Let's take a trip to the other side of the map, and check out a town with low fertility. Welcome to Studyopolis. Now, in some ways, this society looks familiar. Just look at all of these young couples. People here get married young, again meaning that they have more chances to reproduce, so supply is high. However, there aren't a lot of children in this society. This is an industrialized society, not an agricultural one, and there are different social pressures. Having large families does not increase your economic success. In fact, just the opposite.
The cost of raising children is very high here because parents are expected to give their children every opportunity possible, from the best schools to annual vacations that increase their cultural experiences. So, small families are preferred, and demand is low. However, since supply is so high, these people have the most control over their family size, and birth control will be very important to ensure that they have exactly how many kids they want, exactly when they want to have them.
The last society we'll be visiting today is Studytopia, and actually this town has the lowest fertility rates we've seen so far. In Studytopia, everyone's number one priority is their career. People here get an education, work hard, and then maybe will think about getting married and having kids later in life. Since people get married later, supply is low here. But that's not all.
These people don't want to give up their careers just because they're married. Child-raising is very expensive here as well, and these people have gotten used to working hard, making good money, and being able to spend it on luxuries. So, social pressures discourage large families, and many people either have only one child or none at all. demand is low, very low in fact.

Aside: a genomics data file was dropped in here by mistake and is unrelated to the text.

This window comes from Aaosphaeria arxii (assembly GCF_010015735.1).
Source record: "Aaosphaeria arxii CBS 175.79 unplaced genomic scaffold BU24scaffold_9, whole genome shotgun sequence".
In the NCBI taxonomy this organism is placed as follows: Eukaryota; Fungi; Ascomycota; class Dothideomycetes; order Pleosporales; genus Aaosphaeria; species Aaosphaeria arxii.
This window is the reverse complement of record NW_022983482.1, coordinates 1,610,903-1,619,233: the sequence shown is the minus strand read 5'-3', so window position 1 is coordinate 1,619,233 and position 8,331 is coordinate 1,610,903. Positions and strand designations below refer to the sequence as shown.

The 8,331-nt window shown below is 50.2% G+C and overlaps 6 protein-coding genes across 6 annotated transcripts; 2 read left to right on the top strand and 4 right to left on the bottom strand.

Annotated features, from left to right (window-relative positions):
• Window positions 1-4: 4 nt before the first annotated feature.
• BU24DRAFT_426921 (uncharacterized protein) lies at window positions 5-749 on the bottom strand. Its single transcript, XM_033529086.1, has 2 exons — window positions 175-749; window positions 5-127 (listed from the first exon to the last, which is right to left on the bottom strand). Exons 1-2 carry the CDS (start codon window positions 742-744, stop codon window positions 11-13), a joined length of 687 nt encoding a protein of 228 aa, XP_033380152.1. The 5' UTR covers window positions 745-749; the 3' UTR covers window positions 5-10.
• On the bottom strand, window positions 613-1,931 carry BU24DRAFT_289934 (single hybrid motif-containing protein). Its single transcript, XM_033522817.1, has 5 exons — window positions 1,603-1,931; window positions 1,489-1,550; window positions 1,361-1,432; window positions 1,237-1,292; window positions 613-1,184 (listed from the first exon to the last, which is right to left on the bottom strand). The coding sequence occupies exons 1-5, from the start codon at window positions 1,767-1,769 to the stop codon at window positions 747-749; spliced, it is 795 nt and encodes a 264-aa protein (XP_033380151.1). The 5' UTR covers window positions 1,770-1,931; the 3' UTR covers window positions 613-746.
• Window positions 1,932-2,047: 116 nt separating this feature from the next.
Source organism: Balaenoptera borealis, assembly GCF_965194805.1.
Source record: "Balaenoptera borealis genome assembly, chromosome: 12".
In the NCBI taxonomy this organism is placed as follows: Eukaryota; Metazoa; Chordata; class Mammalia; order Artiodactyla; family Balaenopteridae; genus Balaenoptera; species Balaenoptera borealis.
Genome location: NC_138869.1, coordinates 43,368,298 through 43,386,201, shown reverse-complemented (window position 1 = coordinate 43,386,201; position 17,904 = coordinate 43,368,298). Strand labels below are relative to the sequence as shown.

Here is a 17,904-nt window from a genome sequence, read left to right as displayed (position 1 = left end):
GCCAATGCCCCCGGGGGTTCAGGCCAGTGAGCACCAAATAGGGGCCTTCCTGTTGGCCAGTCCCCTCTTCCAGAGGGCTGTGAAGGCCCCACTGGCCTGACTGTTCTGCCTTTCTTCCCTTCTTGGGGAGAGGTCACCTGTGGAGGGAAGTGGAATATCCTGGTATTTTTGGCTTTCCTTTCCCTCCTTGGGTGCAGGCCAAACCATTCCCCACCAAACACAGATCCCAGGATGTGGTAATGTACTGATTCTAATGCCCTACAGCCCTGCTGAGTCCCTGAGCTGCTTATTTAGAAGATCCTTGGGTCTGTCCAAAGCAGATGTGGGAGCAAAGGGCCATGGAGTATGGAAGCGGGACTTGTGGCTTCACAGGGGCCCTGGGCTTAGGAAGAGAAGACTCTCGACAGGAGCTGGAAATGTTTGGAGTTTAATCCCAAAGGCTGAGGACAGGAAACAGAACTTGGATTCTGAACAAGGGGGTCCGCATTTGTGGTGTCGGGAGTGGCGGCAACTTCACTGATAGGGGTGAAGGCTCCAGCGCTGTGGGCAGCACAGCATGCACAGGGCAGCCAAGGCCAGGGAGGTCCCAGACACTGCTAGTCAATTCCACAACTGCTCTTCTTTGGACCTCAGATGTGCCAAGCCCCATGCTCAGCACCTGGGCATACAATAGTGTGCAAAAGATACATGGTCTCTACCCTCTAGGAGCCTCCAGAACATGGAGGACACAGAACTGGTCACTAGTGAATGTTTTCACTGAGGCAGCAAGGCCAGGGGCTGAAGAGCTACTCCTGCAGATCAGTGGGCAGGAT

Low supply and low demand means, unsurprisingly, that fertility rates are very low. Birth control is a very important part of life that lets people focus on their careers without the risk of pregnancy. And that's it: four societies, four different fertility rates. And, it all came down to supply and demand.
In the supply-demand model of fertility, fertility rates are assumed to represent a balance between the possible number of children a couple can have and their desired number of children. When couples want lots of children, demand is high. When couples prefer to have a smaller family, demand it low. Similarly, supply is high when couples have more opportunities to reproduce, which generally means marriages at a younger age. When couples are not married until later in life, they have fewer opportunities to reproduce, so supply is low.
In this model, fertility rate is a balance of supply and demand, and factors influencing each tend to be cultural. In societies with high infant morality, low cost of child raising, and an economic benefit to have a large family, there are substantial pressures to have more children. On the other hand, societies that emphasize individual careers and have high costs of child raising expenses, there is more pressure to have smaller families. So, as it turns out, the value of kids is like the value of any other product. It's all about supply and demand.
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Back To CourseSociology 104: World Population
8 chapters | 88 lessons